Lastly, giving Florianópolis a run for her money, is the beautiful volcanic archipelago of Fernando de Noronha, off the northeast coast. Rugged and beloved by locals, Noronha is not just your average island getaway. The largest island of Morro do Pico spans only 17 kilometres yet juts high into the sky akin to a giant phallus. The other islands and surrounding shores all feature these ‘rock needle’ formations, though varying wildly in size and shape! Aside from penis-shaped rocks, visitors can admire deserted beaches and dense tropical forests that cling haphazardly to cliff and volcano, brightening the rocky colour palette. Ecotourism on Noronha is booming lately, and while the information in English is somewhat lacking, your pousada host will bend over backwards to make your trip a memorable one. Environmental tax must be paid by all visitors, but this only ensures the islands stay well managed and sustainable. High season is in the dry season from September to January but fares and accommodation rates will be at their highest.

Declared a maritime national park and UNESCO World Heritage Site after being given back by the military in 1987, the archipelago is now almost wholly protected meaning conservation regulations are strict. This is to protect the native wildlife and ecosystems that thrive here, including the world’s largest number of spinner dolphins and upwards of 1,000 other marine mammals spotted from the Baia dos Golfinhos alone. Snorkelling is a prime activity here, particularly in Baia de Sueste where shallow-water coral reefs act as a playground for sea turtles. Baia do Sancho is another great snorkel spot with crystal clear waters, steep sheltering cliffs, and barely any people, very much earning the title of best beach in Brazil. Meanwhile, scuba diving off the shore of Baia do Sancho may reward you with sightings of tuna, barracuda and (small) sharks. Atalaia Beach is another underwater paradise, requiring a one-hour trek to reach a series of natural pools basked by tropical fish, octopi and more sharks.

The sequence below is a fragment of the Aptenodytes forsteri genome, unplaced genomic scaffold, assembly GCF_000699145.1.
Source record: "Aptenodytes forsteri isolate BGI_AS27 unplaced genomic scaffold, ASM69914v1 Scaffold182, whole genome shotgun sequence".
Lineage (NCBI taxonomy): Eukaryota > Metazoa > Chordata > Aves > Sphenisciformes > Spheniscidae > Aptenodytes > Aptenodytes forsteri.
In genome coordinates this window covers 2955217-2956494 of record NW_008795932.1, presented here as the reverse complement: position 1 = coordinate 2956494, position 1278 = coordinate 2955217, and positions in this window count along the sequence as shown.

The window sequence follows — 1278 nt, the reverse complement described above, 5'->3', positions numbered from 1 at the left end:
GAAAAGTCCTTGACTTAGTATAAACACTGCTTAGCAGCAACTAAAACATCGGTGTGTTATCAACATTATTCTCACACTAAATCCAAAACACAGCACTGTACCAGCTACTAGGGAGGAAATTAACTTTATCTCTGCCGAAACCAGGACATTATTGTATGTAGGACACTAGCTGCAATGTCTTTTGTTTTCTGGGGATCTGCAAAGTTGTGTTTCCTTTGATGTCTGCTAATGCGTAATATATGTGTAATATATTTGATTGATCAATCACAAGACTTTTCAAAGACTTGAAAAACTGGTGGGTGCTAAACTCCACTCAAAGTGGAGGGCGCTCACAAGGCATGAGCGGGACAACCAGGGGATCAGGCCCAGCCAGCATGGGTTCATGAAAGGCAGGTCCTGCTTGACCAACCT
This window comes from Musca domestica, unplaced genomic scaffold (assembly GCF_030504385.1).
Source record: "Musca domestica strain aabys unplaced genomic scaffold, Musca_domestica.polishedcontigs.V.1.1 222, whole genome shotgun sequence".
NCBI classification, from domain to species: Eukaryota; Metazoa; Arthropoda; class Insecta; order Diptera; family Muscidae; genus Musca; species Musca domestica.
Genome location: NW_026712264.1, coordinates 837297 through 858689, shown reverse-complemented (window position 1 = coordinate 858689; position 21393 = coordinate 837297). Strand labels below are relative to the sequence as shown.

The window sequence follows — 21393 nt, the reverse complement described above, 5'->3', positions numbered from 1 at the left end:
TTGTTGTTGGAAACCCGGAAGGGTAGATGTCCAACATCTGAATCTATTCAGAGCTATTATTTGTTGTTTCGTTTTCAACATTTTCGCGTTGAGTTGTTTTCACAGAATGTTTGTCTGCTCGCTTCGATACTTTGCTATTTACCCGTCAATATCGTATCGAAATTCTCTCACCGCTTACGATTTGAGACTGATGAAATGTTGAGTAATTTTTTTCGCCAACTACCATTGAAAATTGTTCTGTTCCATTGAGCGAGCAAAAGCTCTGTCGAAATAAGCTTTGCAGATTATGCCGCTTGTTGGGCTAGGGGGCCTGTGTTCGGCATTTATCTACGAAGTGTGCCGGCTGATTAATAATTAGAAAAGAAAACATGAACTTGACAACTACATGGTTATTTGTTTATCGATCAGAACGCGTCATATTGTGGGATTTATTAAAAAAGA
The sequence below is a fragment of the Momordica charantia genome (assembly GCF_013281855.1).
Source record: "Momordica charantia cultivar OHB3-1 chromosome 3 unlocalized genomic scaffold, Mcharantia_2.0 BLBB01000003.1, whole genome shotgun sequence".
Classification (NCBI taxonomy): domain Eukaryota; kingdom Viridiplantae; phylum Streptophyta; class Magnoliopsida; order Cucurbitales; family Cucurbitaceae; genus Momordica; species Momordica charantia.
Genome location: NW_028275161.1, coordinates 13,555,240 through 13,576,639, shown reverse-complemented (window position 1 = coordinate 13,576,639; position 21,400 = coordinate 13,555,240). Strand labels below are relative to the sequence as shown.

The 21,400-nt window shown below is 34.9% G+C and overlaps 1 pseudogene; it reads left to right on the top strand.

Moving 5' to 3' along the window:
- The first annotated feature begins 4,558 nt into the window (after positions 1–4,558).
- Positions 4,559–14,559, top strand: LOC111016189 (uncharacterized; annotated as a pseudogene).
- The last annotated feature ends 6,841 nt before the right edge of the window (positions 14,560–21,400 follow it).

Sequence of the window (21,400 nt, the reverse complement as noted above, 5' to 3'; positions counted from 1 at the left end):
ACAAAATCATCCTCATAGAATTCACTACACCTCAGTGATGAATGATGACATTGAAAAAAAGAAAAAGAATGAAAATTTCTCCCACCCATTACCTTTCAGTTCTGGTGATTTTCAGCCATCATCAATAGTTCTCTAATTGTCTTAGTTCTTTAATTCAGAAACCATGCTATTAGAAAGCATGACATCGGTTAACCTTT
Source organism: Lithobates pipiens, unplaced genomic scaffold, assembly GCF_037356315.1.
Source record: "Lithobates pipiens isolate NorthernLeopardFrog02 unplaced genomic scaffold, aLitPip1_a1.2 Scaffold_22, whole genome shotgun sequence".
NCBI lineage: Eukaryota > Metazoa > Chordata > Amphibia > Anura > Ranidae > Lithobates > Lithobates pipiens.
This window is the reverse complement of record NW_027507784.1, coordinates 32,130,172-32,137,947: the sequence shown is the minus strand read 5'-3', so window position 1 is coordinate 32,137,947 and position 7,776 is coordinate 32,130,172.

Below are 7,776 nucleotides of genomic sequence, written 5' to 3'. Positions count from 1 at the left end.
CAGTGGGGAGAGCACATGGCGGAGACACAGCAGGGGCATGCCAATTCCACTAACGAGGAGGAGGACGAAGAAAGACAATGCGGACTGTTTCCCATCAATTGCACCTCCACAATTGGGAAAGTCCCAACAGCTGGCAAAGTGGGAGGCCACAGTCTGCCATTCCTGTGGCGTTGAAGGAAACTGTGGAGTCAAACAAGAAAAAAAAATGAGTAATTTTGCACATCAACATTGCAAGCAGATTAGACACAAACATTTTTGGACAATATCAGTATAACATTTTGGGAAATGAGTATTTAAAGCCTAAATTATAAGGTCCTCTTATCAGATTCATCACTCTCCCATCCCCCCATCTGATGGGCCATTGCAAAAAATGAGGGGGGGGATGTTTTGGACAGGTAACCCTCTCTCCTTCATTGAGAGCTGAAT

While you won’t find any LGBT services or official gay bars on the archipelago, pleasingly, the hotels, bars and restaurants on Noronha are all small scale and gay-friendly. It’s also easy to create your own gay paradise while island-hopping by turning any isolated beach into an impromptu queer hotspot if you so wish!

Fernando de Noronha | Photo: Rodolfo Barreto

Photo: Samanta Santy

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Lençóis Maranhenses National Park | Photo: Roi Dimor